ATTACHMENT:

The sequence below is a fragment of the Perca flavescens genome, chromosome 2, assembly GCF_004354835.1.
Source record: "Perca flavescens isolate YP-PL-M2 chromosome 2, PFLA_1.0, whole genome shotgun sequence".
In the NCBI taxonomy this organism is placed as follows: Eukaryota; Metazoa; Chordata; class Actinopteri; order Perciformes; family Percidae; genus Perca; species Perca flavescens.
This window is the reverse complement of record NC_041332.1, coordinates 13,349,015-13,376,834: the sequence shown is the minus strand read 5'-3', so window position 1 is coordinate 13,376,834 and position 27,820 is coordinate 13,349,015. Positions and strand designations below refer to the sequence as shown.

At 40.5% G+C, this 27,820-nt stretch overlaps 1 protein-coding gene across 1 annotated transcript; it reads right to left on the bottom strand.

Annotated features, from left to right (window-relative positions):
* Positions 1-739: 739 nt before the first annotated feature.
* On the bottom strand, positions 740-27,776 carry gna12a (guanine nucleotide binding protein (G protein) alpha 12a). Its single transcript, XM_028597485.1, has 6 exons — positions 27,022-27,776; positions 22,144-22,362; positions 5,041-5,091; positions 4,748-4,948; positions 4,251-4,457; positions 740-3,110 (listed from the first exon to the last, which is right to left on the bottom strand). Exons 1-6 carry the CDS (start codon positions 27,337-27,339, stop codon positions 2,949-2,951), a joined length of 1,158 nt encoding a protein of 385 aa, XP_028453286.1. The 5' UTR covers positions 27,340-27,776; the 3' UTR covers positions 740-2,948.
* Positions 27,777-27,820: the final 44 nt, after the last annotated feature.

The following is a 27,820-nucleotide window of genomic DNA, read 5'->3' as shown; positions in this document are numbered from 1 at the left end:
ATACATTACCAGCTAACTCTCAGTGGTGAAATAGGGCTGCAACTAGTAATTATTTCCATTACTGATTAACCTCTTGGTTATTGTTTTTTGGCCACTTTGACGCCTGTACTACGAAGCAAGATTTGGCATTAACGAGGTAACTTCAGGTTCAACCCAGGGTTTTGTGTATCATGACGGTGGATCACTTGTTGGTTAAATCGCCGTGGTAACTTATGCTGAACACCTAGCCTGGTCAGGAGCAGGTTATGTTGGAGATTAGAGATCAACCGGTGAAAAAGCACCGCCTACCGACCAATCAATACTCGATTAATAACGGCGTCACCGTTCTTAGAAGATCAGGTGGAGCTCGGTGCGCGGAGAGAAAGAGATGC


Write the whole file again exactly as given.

The sequence below is a fragment of the Perca flavescens genome, chromosome 2, assembly GCF_004354835.1.
Source record: "Perca flavescens isolate YP-PL-M2 chromosome 2, PFLA_1.0, whole genome shotgun sequence".
In the NCBI taxonomy this organism is placed as follows: Eukaryota; Metazoa; Chordata; class Actinopteri; order Perciformes; family Percidae; genus Perca; species Perca flavescens.
This window is the reverse complement of record NC_041332.1, coordinates 13,349,015-13,376,834: the sequence shown is the minus strand read 5'-3', so window position 1 is coordinate 13,376,834 and position 27,820 is coordinate 13,349,015. Positions and strand designations below refer to the sequence as shown.

At 40.5% G+C, this 27,820-nt stretch overlaps 1 protein-coding gene across 1 annotated transcript; it reads right to left on the bottom strand.

Annotated features, from left to right (window-relative positions):
* Positions 1-739: 739 nt before the first annotated feature.
* On the bottom strand, positions 740-27,776 carry gna12a (guanine nucleotide binding protein (G protein) alpha 12a). Its single transcript, XM_028597485.1, has 6 exons — positions 27,022-27,776; positions 22,144-22,362; positions 5,041-5,091; positions 4,748-4,948; positions 4,251-4,457; positions 740-3,110 (listed from the first exon to the last, which is right to left on the bottom strand). Exons 1-6 carry the CDS (start codon positions 27,337-27,339, stop codon positions 2,949-2,951), a joined length of 1,158 nt encoding a protein of 385 aa, XP_028453286.1. The 5' UTR covers positions 27,340-27,776; the 3' UTR covers positions 740-2,948.
* Positions 27,777-27,820: the final 44 nt, after the last annotated feature.

The following is a 27,820-nucleotide window of genomic DNA, read 5'->3' as shown; positions in this document are numbered from 1 at the left end:
ATACATTACCAGCTAACTCTCAGTGGTGAAATAGGGCTGCAACTAGTAATTATTTCCATTACTGATTAACCTCTTGGTTATTGTTTTTTGGCCACTTTGACGCCTGTACTACGAAGCAAGATTTGGCATTAACGAGGTAACTTCAGGTTCAACCCAGGGTTTTGTGTATCATGACGGTGGATCACTTGTTGGTTAAATCGCCGTGGTAACTTATGCTGAACACCTAGCCTGGTCAGGAGCAGGTTATGTTGGAGATTAGAGATCAACCGGTGAAAAAGCACCGCCTACCGACCAATCAATACTCGATTAATAACGGCGTCACCGTTCTTAGAAGATCAGGTGGAGCTCGGTGCGCGGAGAGAAAGAGATGC